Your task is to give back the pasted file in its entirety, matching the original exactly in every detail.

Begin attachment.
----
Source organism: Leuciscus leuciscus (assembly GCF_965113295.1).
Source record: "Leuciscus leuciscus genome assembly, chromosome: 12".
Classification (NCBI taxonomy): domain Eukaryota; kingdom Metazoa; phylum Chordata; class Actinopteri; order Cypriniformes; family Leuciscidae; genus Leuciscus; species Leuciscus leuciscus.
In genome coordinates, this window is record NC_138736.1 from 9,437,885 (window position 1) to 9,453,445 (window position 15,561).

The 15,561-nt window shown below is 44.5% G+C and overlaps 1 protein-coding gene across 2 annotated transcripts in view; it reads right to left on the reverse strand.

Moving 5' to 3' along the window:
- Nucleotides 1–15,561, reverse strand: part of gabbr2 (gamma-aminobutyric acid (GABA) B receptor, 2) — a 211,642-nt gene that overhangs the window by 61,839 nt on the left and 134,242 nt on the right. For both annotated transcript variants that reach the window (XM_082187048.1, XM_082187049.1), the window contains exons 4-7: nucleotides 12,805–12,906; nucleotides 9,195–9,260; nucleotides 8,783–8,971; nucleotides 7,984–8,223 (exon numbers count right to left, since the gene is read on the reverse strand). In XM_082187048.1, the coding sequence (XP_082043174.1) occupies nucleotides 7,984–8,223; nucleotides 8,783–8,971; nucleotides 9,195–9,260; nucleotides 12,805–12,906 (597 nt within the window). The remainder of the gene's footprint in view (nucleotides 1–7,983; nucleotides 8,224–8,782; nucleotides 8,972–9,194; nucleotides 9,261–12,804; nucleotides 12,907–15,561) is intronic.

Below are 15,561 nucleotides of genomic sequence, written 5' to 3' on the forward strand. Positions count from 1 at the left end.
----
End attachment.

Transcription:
Source organism: Leuciscus leuciscus (assembly GCF_965113295.1).
Source record: "Leuciscus leuciscus genome assembly, chromosome: 12".
Classification (NCBI taxonomy): domain Eukaryota; kingdom Metazoa; phylum Chordata; class Actinopteri; order Cypriniformes; family Leuciscidae; genus Leuciscus; species Leuciscus leuciscus.
In genome coordinates, this window is record NC_138736.1 from 9,437,885 (window position 1) to 9,453,445 (window position 15,561).

The 15,561-nt window shown below is 44.5% G+C and overlaps 1 protein-coding gene across 2 annotated transcripts in view; it reads right to left on the reverse strand.

Moving 5' to 3' along the window:
- Nucleotides 1–15,561, reverse strand: part of gabbr2 (gamma-aminobutyric acid (GABA) B receptor, 2) — a 211,642-nt gene that overhangs the window by 61,839 nt on the left and 134,242 nt on the right. For both annotated transcript variants that reach the window (XM_082187048.1, XM_082187049.1), the window contains exons 4-7: nucleotides 12,805–12,906; nucleotides 9,195–9,260; nucleotides 8,783–8,971; nucleotides 7,984–8,223 (exon numbers count right to left, since the gene is read on the reverse strand). In XM_082187048.1, the coding sequence (XP_082043174.1) occupies nucleotides 7,984–8,223; nucleotides 8,783–8,971; nucleotides 9,195–9,260; nucleotides 12,805–12,906 (597 nt within the window). The remainder of the gene's footprint in view (nucleotides 1–7,983; nucleotides 8,224–8,782; nucleotides 8,972–9,194; nucleotides 9,261–12,804; nucleotides 12,907–15,561) is intronic.

Below are 15,561 nucleotides of genomic sequence, written 5' to 3' on the forward strand. Positions count from 1 at the left end.